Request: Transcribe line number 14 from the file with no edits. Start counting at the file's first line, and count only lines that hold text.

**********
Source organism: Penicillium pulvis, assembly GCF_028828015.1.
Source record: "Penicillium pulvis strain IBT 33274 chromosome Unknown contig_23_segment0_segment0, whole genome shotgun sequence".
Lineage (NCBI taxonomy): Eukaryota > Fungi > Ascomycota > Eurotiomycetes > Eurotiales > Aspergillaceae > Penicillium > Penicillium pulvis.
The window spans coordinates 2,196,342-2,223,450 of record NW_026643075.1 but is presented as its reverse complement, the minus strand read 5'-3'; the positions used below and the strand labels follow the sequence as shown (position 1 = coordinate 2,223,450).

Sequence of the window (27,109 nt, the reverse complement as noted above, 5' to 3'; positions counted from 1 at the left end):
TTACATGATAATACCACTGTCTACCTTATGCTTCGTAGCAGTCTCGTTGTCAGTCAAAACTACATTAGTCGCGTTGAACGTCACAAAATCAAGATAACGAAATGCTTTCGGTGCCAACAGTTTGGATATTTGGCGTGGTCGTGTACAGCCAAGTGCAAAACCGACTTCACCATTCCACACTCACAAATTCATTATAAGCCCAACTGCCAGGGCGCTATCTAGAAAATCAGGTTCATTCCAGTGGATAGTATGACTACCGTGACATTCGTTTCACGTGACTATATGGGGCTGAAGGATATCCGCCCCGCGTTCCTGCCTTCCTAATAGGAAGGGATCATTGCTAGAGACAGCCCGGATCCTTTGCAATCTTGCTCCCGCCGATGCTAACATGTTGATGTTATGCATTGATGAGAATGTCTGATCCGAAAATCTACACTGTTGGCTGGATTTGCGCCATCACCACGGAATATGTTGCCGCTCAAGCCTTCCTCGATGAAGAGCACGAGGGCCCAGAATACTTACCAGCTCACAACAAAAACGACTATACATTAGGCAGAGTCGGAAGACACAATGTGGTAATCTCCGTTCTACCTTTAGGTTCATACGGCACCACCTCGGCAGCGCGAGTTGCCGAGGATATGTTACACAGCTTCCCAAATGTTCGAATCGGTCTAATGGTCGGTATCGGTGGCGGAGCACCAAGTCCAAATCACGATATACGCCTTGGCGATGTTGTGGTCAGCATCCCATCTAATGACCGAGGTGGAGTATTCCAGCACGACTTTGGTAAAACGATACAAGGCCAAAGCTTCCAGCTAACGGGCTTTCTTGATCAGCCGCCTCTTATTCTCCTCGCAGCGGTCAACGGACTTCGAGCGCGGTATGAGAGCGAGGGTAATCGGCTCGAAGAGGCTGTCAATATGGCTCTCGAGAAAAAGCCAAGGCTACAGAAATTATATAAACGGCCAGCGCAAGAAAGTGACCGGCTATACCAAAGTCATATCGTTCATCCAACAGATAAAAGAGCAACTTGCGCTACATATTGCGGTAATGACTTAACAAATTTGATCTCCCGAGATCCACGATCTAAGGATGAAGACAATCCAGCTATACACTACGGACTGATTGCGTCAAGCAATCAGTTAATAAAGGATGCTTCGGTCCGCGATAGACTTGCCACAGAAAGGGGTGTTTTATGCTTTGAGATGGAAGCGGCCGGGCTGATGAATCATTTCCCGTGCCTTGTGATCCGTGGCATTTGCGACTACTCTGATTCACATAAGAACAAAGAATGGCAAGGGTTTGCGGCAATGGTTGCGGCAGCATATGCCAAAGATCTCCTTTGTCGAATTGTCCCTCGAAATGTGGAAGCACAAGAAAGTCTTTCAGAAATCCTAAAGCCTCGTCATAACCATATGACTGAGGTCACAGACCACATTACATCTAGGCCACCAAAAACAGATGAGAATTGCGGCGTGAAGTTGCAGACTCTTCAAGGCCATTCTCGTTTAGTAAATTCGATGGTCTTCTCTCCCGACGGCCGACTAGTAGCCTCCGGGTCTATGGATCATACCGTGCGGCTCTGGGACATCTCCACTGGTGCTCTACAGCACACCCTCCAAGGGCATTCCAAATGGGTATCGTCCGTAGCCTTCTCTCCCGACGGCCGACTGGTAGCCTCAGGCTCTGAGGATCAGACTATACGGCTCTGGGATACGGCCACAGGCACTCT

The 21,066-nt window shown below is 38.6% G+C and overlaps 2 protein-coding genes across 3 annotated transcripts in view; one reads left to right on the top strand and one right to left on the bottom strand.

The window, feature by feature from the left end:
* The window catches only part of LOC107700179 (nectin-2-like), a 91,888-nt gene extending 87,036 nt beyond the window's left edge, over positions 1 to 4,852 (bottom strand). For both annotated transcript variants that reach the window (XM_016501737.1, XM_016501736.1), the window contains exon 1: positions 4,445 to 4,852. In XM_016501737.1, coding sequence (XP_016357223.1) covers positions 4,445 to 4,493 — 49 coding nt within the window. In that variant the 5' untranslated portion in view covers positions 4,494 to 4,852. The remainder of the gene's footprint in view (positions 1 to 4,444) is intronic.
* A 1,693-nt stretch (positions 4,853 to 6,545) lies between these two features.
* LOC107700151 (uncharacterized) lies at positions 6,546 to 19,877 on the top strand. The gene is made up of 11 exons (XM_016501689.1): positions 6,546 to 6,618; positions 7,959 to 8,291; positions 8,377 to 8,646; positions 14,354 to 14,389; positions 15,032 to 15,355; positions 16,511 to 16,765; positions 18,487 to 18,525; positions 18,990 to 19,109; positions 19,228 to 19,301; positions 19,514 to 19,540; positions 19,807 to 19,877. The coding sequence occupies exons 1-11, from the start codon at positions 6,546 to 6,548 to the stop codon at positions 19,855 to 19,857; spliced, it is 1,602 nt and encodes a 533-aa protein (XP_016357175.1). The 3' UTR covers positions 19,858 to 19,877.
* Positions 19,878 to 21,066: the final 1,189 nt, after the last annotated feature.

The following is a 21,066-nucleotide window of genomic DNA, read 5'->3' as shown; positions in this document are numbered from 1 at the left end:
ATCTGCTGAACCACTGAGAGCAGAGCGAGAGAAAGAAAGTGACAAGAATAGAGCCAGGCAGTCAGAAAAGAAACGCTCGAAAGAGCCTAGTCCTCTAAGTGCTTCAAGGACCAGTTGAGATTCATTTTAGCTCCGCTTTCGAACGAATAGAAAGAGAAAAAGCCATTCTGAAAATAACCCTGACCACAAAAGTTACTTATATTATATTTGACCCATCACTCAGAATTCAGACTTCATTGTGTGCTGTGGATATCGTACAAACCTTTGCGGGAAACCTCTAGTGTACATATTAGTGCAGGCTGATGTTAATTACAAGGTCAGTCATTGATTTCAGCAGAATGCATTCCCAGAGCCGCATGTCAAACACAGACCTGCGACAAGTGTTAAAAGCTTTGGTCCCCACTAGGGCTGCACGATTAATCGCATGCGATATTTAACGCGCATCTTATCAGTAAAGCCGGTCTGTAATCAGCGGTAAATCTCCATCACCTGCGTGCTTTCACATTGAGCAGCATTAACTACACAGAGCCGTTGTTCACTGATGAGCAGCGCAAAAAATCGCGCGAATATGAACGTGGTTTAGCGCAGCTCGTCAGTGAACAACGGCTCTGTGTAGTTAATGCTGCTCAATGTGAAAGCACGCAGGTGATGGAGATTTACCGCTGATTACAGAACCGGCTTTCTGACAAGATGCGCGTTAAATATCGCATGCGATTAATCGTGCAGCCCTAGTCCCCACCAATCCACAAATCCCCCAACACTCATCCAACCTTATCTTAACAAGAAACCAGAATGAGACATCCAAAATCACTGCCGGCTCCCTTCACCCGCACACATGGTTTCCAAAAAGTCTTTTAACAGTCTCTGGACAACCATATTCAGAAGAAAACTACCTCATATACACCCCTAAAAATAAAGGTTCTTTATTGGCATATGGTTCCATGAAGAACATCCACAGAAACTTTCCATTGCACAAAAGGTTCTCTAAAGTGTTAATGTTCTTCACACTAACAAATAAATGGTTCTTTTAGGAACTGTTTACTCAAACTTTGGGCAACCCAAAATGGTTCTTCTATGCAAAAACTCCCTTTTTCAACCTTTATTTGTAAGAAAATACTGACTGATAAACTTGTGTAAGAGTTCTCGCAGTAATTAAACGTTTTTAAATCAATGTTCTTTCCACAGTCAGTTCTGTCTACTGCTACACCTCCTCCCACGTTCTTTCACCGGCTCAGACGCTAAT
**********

ATCTGCTGAACCACTGAGAGCAGAGCGAGAGAAAGAAAGTGACAAGAATAGAGCCAGGCAGTCAGAAAAGAAACGCTCGAAAGAGCCTAGTCCTCTAAGTGCTTCAAGGACCAGTTGAGATTCATTTTAGCTCCGCTTTCGAACGAATAGAAAGAGAAAAAGCCATTCTGAAAATAACCCTGACCACAAAAGTTACTTATATTATATTTGACCCATCACTCAGAATTCAGACTTCATTGTGTGCTGTGGATATCGTACAAACCTTTGCGGGAAACCTCTAGTGTACATATTAGTGCAGGCTGATGTTAATTACAAGGTCAGTCATTGATTTCAGCAGAATGCATTCCCAGAGCCGCATGTCAAACACAGACCTGCGACAAGTGTTAAAAGCTTTGGTCCCCACTAGGGCTGCACGATTAATCGCATGCGATATTTAACGCGCATCTTATCAGTAAAGCCGGTCTGTAATCAGCGGTAAATCTCCATCACCTGCGTGCTTTCACATTGAGCAGCATTAACTACACAGAGCCGTTGTTCACTGATGAGCAGCGCAAAAAATCGCGCGAATATGAACGTGGTTTAGCGCAGCTCGTCAGTGAACAACGGCTCTGTGTAGTTAATGCTGCTCAATGTGAAAGCACGCAGGTGATGGAGATTTACCGCTGATTACAGAACCGGCTTTCTGACAAGATGCGCGTTAAATATCGCATGCGATTAATCGTGCAGCCCTAGTCCCCACCAATCCACAAATCCCCCAACACTCATCCAACCTTATCTTAACAAGAAACCAGAATGAGACATCCAAAATCACTGCCGGCTCCCTTCACCCGCACACATGGTTTCCAAAAAGTCTTTTAACAGTCTCTGGACAACCATATTCAGAAGAAAACTACCTCATATACACCCCTAAAAATAAAGGTTCTTTATTGGCATATGGTTCCATGAAGAACATCCACAGAAACTTTCCATTGCACAAAAGGTTCTCTAAAGTGTTAATGTTCTTCACACTAACAAATAAATGGTTCTTTTAGGAACTGTTTACTCAAACTTTGGGCAACCCAAAATGGTTCTTCTATGCAAAAACTCCCTTTTTCAACCTTTATTTGTAAGAAAATACTGACTGATAAACTTGTGTAAGAGTTCTCGCAGTAATTAAACGTTTTTAAATCAATGTTCTTTCCACAGTCAGTTCTGTCTACTGCTACACCTCCTCCCACGTTCTTTCACCGGCTCAGACGCTAAT